The National Present, Agricultural Produce Sellers (Dealers) Association of Nigeria (APSAN), Mr. Aloys Akortsah, said multiple taxation and extortion by government officials also added to the high costs of food items.
And as Ogbeh once pointed out, farmers themselves had expressed their resentment with government over plans to cut food prices, accusing the latter of sabotaging their business by jeopardizing profits.
However, some analysts have also called on the government to explore the option of subsidizing food in order to address food inflation.
The former minister of agriculture had added that, “Every country in the world supports agriculture whether they call it subsidy or support, it is exactly the same thing.”
The World Bank recently warned that with the COVID-19 crisis ushering in associated shocks – especially to food prices – and social protection remaining rare, households’ food security and their welfare at large is under serious threat.
Meanwhile, analysts in separate interviews with THISDAY said Buhari’s expectation for lower food inflation could be achieved by using his fiat to ensure prices are slashed by creating a subsidy in that market.
They also agreed that boosting local food production could in the long run pay-off by ensuring competitive market prices.
The analysts further observed that success of the CBN ABP alone was not enough to guarantee food price crash at the moment, adding that with expected increase in electricity tariffs, rice processors and marketers are most likely to reflect the costs into their commodity prices.
Managing Director/Chief Executive, Credent Investment Managers Limited, Mr. Ibrahim Shelleng, said given the heavy investment in rice production by the government, production had increased dramatically but this has not necessarily impacted on domestic prices.
According to him, with the high cost of production in the country, it is still cheaper to import “although this is gradually changing especially since the quality of locally made rice is almost at par with the foreign varieties”.
Shelleng said, “This may eventually push prices down in the short term but the macroeconomic variables that add to the cost of rice and other food items will undoubtedly ensure prices remain high.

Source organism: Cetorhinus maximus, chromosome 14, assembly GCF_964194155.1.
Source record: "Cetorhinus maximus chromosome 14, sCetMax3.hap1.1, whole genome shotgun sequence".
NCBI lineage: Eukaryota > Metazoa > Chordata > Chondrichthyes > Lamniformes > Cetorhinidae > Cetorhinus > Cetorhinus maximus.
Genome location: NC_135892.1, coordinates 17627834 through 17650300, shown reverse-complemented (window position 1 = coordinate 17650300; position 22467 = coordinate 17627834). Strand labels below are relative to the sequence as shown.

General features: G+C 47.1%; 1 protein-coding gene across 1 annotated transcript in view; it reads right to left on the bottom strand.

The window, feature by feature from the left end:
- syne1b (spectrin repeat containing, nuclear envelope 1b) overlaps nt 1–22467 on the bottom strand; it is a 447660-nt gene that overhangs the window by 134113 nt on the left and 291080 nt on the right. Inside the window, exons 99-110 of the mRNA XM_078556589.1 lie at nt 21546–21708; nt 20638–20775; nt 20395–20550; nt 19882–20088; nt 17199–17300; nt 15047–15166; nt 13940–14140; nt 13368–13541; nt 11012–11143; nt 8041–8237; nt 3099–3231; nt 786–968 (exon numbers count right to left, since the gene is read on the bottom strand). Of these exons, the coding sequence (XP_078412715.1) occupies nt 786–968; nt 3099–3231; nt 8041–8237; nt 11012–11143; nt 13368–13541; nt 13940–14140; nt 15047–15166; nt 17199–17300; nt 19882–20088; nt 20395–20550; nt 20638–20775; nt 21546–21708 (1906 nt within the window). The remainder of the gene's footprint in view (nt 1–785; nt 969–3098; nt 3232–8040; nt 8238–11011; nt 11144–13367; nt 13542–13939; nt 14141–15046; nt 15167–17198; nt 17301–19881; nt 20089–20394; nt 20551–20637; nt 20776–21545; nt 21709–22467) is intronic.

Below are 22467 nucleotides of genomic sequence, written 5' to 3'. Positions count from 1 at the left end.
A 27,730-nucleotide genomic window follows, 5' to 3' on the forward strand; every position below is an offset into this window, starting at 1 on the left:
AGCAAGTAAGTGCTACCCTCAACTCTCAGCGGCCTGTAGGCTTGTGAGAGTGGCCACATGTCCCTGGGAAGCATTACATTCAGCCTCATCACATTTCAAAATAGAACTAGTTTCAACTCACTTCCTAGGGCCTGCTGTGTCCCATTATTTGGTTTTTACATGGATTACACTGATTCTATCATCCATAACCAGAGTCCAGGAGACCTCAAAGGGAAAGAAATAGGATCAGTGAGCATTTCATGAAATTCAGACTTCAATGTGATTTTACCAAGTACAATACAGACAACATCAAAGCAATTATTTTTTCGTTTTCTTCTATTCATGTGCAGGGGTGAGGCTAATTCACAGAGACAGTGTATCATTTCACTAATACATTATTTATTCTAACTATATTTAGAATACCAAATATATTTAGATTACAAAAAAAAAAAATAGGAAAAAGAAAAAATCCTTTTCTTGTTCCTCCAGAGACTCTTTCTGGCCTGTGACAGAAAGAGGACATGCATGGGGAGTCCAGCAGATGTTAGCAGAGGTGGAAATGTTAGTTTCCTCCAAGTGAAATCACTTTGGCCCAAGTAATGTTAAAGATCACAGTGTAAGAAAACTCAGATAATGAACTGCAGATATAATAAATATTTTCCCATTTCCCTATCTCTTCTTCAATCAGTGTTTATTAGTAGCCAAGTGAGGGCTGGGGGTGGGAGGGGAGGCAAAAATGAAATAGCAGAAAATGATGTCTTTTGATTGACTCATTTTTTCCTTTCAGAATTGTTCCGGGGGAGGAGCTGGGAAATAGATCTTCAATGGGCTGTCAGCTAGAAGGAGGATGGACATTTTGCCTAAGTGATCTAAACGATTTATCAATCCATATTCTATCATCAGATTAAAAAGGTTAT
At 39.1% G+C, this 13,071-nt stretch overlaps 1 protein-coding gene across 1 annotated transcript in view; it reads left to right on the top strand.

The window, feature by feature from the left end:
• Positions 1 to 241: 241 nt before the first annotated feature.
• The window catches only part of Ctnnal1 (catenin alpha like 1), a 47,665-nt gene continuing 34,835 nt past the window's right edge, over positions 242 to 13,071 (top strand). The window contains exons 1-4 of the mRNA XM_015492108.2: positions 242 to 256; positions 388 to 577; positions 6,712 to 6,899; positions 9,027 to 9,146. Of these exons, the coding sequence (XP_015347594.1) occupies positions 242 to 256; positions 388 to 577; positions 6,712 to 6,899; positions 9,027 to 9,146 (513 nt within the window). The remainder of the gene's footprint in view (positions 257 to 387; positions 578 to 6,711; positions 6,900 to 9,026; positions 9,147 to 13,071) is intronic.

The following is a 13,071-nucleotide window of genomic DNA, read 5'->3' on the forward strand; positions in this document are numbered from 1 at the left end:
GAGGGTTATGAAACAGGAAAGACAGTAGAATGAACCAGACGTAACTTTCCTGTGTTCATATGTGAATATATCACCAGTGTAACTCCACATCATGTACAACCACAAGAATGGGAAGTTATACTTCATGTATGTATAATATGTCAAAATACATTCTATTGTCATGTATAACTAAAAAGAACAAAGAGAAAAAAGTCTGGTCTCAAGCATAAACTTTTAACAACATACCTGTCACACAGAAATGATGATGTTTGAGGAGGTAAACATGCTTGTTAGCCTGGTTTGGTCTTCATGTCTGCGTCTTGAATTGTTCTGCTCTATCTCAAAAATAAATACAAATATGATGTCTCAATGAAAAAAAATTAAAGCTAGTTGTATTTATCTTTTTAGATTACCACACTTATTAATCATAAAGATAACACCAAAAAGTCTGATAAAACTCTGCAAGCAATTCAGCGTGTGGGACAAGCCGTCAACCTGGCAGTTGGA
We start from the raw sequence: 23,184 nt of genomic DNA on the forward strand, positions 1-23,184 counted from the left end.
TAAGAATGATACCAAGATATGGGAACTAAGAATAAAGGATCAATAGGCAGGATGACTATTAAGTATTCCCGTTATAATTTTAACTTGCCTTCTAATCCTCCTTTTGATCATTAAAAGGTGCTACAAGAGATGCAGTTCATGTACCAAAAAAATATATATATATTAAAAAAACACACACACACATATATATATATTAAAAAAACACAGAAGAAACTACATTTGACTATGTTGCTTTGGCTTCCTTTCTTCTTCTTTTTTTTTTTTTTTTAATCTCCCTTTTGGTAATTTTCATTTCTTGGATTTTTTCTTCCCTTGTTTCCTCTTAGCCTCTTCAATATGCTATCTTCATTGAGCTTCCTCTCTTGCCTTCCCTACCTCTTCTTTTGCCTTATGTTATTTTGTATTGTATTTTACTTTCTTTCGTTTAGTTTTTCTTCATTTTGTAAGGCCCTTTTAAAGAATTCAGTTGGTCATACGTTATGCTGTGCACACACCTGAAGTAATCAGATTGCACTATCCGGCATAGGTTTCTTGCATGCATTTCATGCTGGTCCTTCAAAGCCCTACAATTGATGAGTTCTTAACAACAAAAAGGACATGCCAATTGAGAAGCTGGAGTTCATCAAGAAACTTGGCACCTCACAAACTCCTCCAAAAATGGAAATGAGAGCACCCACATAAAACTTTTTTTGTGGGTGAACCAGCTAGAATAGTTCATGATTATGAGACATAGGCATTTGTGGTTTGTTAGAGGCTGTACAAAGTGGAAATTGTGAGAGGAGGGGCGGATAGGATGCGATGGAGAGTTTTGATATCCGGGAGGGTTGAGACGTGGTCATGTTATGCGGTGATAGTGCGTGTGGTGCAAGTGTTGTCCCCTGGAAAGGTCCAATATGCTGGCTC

“The solution to the high food prices is simply to hike up production… but this is difficult given the insecurity and lack of infrastructure to support the value chain.”
On his part, Managing Director/Chief Executive, Dignity Finance and Investment Limited, Dr. Chijioke Ekechukwu, said the president could use his fiat to ensure prices are slashed, thereby creating a subsidy in that market.
But he added that the sustainability of such price reduction would depend on what policies are targeted at reducing prices in the long run, pointing out that “It depends on which of them he chooses to embark on to achieve that”.
Also, Managing Director/Chief Executive, SD&D Capital Management Limited, Mr. Idakolo Gbolade, observed that the worsening insecurity occasioned by the farmer- herder crisis has not been resolved while logistics problems remaining major challenges for the farmer- factors that could impact on prospects for cheaper food prices.
He said, “We cannot completely rely on the president assurances because the factors that gives rise to food inflation has not been tackled. High cost of imported agricultural inputs has also not been addressed which is a major factor in food production.
“The success recorded in the Anchor borrowers program of the CBN that gave rise to the Rice pyramid cannot be the only solution that will amount to the crashing of food prices like rice soon.”
Also commenting on the development, Associate Professor of Agricultural Economics at University of Port Harcourt, Anthony Onoja, said it is not feasible to achieve lower food prices especially rice in the near time because of the volatility in the production processes as well as the economy.
According to him, “It is not feasible to expect a crash in price of rice so soon. This is because there are many market variables, especially factor prices whose volatility are going to restrain any expected fall in rice prices just like other agricultural commodity prices.
“For instance cost of transport is expected to rise given the impending plan of the government to further remove oil subsidies. Secondly, exchange rate volatility stares the nation in the face in 2022 too and the monetary authority appears to be helpless about this.
“Farmers go to the market to buy inputs such as fertilizer, machinery and chemicals which are imported with foreign exchange. The cost of these will naturally be transferred to consumers. The year 2022 is also expected to improve tax earnings to the Federal Government going by the Financial Act.”
Onoja said, “The end result may be increased burden of taxation on farmers and other actors in the rice value chain which will be extended to the rice price for the consumers. Talking about rice value chain actors, with expected increase in power tariffs, rice processors and marketers are most likely to factor such costs into their commodity prices.
“With increased inflation in the country cost of farm labour are also expected to rise. Given these scenario in the economy it is only a subsidy on rice prices that can meet the federal government’s expectations of rice price crash in the short term in Nigeria.”